What Is Facultative Reinsurance?
Facultative reinsurance is coverage purchased by a primary insurer to cover a single risk—or a block of risks—held in the primary insurer's book of business. Facultative reinsurance is one of two types of reinsurance (the other type of reinsurance is called treaty reinsurance). Facultative reinsurance is considered to be more of a one-time transactional deal, while treaty reinsurance is typically part of a long-term arrangement of coverage between two parties.
- Facultative reinsurance is coverage purchased by a primary insurer to cover a single risk or a block of risks held in the primary insurer's book of business.
- Facultative reinsurance allows the reinsurance company to review individual risks and determine whether to accept or reject them and so are more focused in nature than treaty reinsurance.
- By covering itself against a single or block of risks, reinsurance gives the insurer more security for its equity and solvency and more stability when unusual or major events occur.
How Facultative Reinsurance Works
An insurance company that enters into a reinsurance contract with a reinsurance company—also known as a ceding company—does so in order to pass off some of their risk in exchange for a fee. This fee may be a portion of the premium the insurer receives for a policy. The primary insurer that cedes risk to the reinsurer has the option of either ceding specific risks or a block of risks. Reinsurance contract types determine whether the reinsurer is able to accept or reject an individual risk, or if the reinsurer must accept all the specified risks.
Facultative reinsurance allows the reinsurance company to review individual risks and determine whether to accept or reject them. The profitability of a reinsurance company depends on how wisely it chooses its customers. In a facultative reinsurance arrangement, the ceding company and the reinsurer create a facultative certificate that indicates that the reinsurer is accepting a given risk.
Insurance companies looking to cede risk to a reinsurer may find that facultative reinsurance contracts are more expensive than treaty reinsurance. This is because treaty reinsurance covers a “book” of risks. This is an indicator that the relationship between the ceding company and the reinsurer is expected to become a long-term relationship (versus if the reinsurer only wants to cover a single risk in a one-off transaction). While the increased cost is a burden, a facultative reinsurance arrangement may allow the ceding company to reinsure specific risks that it may otherwise not be able to take on.
Treaty Reinsurance vs. Facultative Reinsurance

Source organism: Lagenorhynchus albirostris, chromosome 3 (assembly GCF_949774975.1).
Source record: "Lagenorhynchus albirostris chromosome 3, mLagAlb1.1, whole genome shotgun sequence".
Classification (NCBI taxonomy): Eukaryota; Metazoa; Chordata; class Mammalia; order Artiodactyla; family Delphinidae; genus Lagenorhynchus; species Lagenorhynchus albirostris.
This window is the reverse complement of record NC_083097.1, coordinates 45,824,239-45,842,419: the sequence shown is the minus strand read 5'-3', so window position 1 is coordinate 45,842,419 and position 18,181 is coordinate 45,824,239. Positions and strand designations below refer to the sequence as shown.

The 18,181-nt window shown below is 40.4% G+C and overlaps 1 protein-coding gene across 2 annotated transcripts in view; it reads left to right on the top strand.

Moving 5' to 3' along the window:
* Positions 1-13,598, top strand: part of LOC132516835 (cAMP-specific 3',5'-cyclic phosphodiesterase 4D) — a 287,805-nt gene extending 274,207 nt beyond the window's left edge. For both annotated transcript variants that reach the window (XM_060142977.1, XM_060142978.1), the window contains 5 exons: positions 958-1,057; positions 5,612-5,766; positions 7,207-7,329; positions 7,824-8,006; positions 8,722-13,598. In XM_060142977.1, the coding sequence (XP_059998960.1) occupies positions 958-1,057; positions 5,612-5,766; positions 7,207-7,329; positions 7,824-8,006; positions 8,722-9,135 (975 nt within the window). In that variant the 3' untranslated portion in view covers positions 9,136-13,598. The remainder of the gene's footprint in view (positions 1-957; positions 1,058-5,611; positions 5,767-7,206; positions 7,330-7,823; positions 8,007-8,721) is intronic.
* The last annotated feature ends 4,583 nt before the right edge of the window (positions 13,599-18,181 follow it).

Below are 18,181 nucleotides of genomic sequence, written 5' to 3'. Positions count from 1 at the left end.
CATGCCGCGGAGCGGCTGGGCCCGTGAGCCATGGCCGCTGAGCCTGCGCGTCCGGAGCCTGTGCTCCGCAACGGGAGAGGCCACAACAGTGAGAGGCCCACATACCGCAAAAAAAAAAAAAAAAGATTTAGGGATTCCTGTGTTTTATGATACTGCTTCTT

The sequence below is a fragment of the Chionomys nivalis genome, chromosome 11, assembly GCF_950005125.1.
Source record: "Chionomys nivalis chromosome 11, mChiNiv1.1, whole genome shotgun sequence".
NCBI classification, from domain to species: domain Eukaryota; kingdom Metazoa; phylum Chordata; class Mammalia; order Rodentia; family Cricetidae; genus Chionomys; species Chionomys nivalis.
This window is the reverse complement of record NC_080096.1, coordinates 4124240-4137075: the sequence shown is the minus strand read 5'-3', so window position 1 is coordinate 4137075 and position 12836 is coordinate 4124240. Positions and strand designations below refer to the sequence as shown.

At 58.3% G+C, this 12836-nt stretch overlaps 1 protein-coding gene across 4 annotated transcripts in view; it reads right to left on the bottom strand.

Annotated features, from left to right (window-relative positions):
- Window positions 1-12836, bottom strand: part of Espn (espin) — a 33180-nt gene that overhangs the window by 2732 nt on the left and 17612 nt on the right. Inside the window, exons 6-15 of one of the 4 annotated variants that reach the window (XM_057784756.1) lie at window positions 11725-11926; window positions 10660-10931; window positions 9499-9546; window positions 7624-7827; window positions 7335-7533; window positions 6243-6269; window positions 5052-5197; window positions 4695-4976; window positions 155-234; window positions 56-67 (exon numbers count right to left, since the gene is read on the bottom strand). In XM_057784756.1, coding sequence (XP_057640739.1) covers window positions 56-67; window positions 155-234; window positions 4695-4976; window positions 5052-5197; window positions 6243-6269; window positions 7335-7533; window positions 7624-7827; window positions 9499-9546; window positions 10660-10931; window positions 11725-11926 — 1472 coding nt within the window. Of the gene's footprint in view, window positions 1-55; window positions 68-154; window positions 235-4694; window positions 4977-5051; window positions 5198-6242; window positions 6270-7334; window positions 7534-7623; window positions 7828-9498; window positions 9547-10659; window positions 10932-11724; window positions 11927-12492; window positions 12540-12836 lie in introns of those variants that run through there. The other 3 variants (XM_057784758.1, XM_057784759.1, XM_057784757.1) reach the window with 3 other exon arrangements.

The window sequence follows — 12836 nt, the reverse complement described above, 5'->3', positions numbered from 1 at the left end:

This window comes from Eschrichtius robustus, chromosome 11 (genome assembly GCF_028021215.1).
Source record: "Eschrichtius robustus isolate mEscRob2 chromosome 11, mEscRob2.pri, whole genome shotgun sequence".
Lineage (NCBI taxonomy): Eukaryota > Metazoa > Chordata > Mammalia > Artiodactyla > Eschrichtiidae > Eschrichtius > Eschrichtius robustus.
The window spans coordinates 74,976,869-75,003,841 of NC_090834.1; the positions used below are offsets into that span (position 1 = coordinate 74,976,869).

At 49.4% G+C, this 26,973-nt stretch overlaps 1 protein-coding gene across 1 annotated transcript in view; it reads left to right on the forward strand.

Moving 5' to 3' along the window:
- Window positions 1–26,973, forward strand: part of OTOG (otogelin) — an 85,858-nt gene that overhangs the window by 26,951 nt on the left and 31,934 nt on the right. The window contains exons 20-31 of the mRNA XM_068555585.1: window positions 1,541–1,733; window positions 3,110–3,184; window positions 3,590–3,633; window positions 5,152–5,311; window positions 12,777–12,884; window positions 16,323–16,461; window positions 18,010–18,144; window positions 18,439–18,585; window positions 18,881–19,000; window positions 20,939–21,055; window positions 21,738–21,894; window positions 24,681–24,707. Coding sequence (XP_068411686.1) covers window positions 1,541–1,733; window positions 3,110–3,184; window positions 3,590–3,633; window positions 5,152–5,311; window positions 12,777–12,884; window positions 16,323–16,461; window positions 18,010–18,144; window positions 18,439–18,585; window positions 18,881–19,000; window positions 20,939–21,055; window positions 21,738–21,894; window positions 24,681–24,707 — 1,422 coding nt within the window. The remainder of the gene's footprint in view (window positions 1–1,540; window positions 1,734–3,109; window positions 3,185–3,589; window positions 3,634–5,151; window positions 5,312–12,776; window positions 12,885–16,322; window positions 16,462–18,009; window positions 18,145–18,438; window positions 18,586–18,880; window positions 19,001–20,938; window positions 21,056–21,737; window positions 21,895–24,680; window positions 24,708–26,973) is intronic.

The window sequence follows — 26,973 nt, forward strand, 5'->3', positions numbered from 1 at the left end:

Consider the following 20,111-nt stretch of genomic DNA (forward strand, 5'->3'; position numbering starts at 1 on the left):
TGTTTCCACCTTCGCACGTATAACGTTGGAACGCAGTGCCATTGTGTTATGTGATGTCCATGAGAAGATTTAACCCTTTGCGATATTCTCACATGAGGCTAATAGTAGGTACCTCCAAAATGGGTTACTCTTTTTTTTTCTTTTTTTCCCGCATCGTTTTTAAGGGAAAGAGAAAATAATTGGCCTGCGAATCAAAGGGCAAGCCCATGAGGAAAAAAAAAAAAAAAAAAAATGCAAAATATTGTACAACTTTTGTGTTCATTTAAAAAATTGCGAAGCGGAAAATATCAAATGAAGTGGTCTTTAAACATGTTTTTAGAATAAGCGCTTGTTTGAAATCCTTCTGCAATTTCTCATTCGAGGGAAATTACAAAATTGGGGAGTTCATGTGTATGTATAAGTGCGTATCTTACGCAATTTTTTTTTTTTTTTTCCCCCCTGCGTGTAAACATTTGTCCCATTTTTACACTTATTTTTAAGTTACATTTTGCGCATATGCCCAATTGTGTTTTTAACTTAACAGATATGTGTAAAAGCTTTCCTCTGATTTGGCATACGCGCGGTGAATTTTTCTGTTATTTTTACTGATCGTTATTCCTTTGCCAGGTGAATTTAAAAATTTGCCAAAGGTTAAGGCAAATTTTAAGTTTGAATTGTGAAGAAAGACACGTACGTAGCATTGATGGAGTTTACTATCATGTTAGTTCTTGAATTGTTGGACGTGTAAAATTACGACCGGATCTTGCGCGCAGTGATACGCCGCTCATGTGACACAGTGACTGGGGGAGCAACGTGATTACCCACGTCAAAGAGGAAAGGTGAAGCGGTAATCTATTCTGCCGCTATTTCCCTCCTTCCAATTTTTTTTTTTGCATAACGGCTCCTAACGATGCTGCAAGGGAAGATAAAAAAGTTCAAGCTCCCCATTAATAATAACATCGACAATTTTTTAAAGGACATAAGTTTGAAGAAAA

Both treaty and facultative reinsurance contracts can be written on a proportional or excess-of-loss basis (or a combination of both).
Treaty reinsurance is a broad agreement covering some portion of a particular class (or class of business), such as an insurer's entire workers' compensation or property business. Reinsurance treaties automatically cover all risks, written by the insured, that fall within treaty terms—unless they specifically exclude certain exposures.
While treaty reinsurance does not require review of individual risks by the reinsurer, it demands a careful review of the underwriting philosophy, practice, and historical experience of the ceding insurer.
Facultative reinsurance is usually the simplest way for an insurer to obtain reinsurance protection; these policies are also the easiest to tailor to specific circumstances.
Facultative reinsurance contracts are much more focused in nature. They cover individual underlying policies, and they are written on a policy-specific basis. A facultative agreement covers a specific risk of the ceding insurer. A reinsurer and ceding insurer must agree on terms and conditions for each individual contract. Facultative reinsurance agreements often cover catastrophic or unusual risk exposures.
Because it is so specific, facultative reinsurance requires the use of substantial personnel and technical resources for underwriting activities.
Benefits of Facultative Reinsurance
By covering itself against a single risk—or a block of risks—reinsurance gives the insurer more security for its equity and solvency (and more stability when unusual or major events occur).
Reinsurance also allows an insurer to underwrite policies, covering a larger volume of risks without excessively raising the costs of covering their solvency margins—the amount by which the assets of the insurance company, at fair values, are considered to exceed its liabilities and other comparable commitments. In fact, reinsurance makes substantial liquid assets available for insurers in case of exceptional losses.
Example of Facultative Reinsurance
Suppose a standard insurance provider issues a policy on major commercial real estate, such as a large corporate office building. The policy is written for $35 million, meaning the original insurer faces a potential $35 million in liability if the building is badly damaged. But the insurer believes it cannot afford to pay out more than $25 million.
So, before even agreeing to issue the policy, the insurer must look for facultative reinsurance and try the market until it gets takers for the remaining $10 million. The insurer might get pieces of the $10 million from 10 different reinsurers. But without that, it cannot agree to issue the policy. Once it has the agreement from the companies to cover the $10 million and is confident it can potentially cover the full amount should a claim come in, it can issue the policy.